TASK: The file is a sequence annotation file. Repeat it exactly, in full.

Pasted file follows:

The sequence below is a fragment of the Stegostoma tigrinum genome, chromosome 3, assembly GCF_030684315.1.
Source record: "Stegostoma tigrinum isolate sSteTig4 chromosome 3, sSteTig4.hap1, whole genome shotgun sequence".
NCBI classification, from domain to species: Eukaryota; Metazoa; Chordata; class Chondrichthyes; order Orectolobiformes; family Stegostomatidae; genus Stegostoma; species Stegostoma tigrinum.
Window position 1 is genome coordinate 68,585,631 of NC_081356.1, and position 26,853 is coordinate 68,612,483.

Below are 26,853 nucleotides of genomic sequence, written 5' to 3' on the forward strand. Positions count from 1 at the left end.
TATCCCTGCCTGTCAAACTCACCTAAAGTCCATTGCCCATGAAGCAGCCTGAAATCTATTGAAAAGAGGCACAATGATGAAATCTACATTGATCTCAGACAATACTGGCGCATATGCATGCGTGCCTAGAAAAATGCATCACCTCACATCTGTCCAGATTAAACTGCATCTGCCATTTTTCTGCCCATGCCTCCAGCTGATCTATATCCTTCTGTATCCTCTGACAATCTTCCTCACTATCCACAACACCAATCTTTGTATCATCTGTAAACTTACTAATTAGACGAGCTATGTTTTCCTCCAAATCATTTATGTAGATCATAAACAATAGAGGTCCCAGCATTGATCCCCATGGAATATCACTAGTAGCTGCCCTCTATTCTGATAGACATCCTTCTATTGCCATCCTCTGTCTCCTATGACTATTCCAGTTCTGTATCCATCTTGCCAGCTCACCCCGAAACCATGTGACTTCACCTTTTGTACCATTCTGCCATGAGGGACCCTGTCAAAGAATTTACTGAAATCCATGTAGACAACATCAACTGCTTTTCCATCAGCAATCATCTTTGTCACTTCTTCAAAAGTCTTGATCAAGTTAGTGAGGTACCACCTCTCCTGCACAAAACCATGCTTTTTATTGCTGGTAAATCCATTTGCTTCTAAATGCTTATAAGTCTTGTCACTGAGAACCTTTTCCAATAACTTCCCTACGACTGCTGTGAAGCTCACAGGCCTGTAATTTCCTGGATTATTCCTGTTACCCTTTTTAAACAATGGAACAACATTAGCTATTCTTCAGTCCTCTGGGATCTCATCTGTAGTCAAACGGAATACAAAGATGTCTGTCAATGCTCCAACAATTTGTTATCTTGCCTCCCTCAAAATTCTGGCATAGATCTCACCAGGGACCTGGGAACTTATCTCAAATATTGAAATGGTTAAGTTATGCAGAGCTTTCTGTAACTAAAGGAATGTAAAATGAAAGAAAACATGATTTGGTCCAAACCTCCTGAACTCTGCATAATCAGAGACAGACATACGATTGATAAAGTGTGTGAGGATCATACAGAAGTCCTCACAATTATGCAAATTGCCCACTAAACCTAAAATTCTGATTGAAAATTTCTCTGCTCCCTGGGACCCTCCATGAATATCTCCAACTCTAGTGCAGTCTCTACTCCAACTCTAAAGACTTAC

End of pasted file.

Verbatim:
The sequence below is a fragment of the Stegostoma tigrinum genome, chromosome 3, assembly GCF_030684315.1.
Source record: "Stegostoma tigrinum isolate sSteTig4 chromosome 3, sSteTig4.hap1, whole genome shotgun sequence".
NCBI classification, from domain to species: Eukaryota; Metazoa; Chordata; class Chondrichthyes; order Orectolobiformes; family Stegostomatidae; genus Stegostoma; species Stegostoma tigrinum.
Window position 1 is genome coordinate 68,585,631 of NC_081356.1, and position 26,853 is coordinate 68,612,483.

Below are 26,853 nucleotides of genomic sequence, written 5' to 3' on the forward strand. Positions count from 1 at the left end.
TATCCCTGCCTGTCAAACTCACCTAAAGTCCATTGCCCATGAAGCAGCCTGAAATCTATTGAAAAGAGGCACAATGATGAAATCTACATTGATCTCAGACAATACTGGCGCATATGCATGCGTGCCTAGAAAAATGCATCACCTCACATCTGTCCAGATTAAACTGCATCTGCCATTTTTCTGCCCATGCCTCCAGCTGATCTATATCCTTCTGTATCCTCTGACAATCTTCCTCACTATCCACAACACCAATCTTTGTATCATCTGTAAACTTACTAATTAGACGAGCTATGTTTTCCTCCAAATCATTTATGTAGATCATAAACAATAGAGGTCCCAGCATTGATCCCCATGGAATATCACTAGTAGCTGCCCTCTATTCTGATAGACATCCTTCTATTGCCATCCTCTGTCTCCTATGACTATTCCAGTTCTGTATCCATCTTGCCAGCTCACCCCGAAACCATGTGACTTCACCTTTTGTACCATTCTGCCATGAGGGACCCTGTCAAAGAATTTACTGAAATCCATGTAGACAACATCAACTGCTTTTCCATCAGCAATCATCTTTGTCACTTCTTCAAAAGTCTTGATCAAGTTAGTGAGGTACCACCTCTCCTGCACAAAACCATGCTTTTTATTGCTGGTAAATCCATTTGCTTCTAAATGCTTATAAGTCTTGTCACTGAGAACCTTTTCCAATAACTTCCCTACGACTGCTGTGAAGCTCACAGGCCTGTAATTTCCTGGATTATTCCTGTTACCCTTTTTAAACAATGGAACAACATTAGCTATTCTTCAGTCCTCTGGGATCTCATCTGTAGTCAAACGGAATACAAAGATGTCTGTCAATGCTCCAACAATTTGTTATCTTGCCTCCCTCAAAATTCTGGCATAGATCTCACCAGGGACCTGGGAACTTATCTCAAATATTGAAATGGTTAAGTTATGCAGAGCTTTCTGTAACTAAAGGAATGTAAAATGAAAGAAAACATGATTTGGTCCAAACCTCCTGAACTCTGCATAATCAGAGACAGACATACGATTGATAAAGTGTGTGAGGATCATACAGAAGTCCTCACAATTATGCAAATTGCCCACTAAACCTAAAATTCTGATTGAAAATTTCTCTGCTCCCTGGGACCCTCCATGAATATCTCCAACTCTAGTGCAGTCTCTACTCCAACTCTAAAGACTTAC